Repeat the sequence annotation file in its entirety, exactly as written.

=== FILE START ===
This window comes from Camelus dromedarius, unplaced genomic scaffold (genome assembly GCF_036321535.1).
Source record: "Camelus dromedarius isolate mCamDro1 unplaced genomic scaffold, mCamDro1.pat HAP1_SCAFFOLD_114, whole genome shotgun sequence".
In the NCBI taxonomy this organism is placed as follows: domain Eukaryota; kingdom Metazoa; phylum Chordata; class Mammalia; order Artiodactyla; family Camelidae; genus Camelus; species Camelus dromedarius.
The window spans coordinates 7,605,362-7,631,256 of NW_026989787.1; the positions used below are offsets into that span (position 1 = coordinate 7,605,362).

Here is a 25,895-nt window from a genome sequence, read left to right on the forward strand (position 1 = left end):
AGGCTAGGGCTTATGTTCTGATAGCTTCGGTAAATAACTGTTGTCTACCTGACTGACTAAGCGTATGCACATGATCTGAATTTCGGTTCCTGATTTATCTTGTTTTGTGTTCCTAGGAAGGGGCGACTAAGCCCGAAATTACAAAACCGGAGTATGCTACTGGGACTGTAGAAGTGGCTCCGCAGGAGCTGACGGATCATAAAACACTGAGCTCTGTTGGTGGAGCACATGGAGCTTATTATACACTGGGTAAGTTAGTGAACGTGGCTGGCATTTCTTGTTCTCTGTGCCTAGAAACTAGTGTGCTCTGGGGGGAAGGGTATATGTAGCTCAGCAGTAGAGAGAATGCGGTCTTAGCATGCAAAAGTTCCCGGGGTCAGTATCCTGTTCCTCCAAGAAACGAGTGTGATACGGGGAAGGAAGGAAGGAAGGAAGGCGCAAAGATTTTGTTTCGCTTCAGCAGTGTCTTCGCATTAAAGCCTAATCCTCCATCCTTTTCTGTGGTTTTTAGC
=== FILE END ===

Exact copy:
This window comes from Camelus dromedarius, unplaced genomic scaffold (genome assembly GCF_036321535.1).
Source record: "Camelus dromedarius isolate mCamDro1 unplaced genomic scaffold, mCamDro1.pat HAP1_SCAFFOLD_114, whole genome shotgun sequence".
In the NCBI taxonomy this organism is placed as follows: domain Eukaryota; kingdom Metazoa; phylum Chordata; class Mammalia; order Artiodactyla; family Camelidae; genus Camelus; species Camelus dromedarius.
The window spans coordinates 7,605,362-7,631,256 of NW_026989787.1; the positions used below are offsets into that span (position 1 = coordinate 7,605,362).

Here is a 25,895-nt window from a genome sequence, read left to right on the forward strand (position 1 = left end):
AGGCTAGGGCTTATGTTCTGATAGCTTCGGTAAATAACTGTTGTCTACCTGACTGACTAAGCGTATGCACATGATCTGAATTTCGGTTCCTGATTTATCTTGTTTTGTGTTCCTAGGAAGGGGCGACTAAGCCCGAAATTACAAAACCGGAGTATGCTACTGGGACTGTAGAAGTGGCTCCGCAGGAGCTGACGGATCATAAAACACTGAGCTCTGTTGGTGGAGCACATGGAGCTTATTATACACTGGGTAAGTTAGTGAACGTGGCTGGCATTTCTTGTTCTCTGTGCCTAGAAACTAGTGTGCTCTGGGGGGAAGGGTATATGTAGCTCAGCAGTAGAGAGAATGCGGTCTTAGCATGCAAAAGTTCCCGGGGTCAGTATCCTGTTCCTCCAAGAAACGAGTGTGATACGGGGAAGGAAGGAAGGAAGGAAGGCGCAAAGATTTTGTTTCGCTTCAGCAGTGTCTTCGCATTAAAGCCTAATCCTCCATCCTTTTCTGTGGTTTTTAGC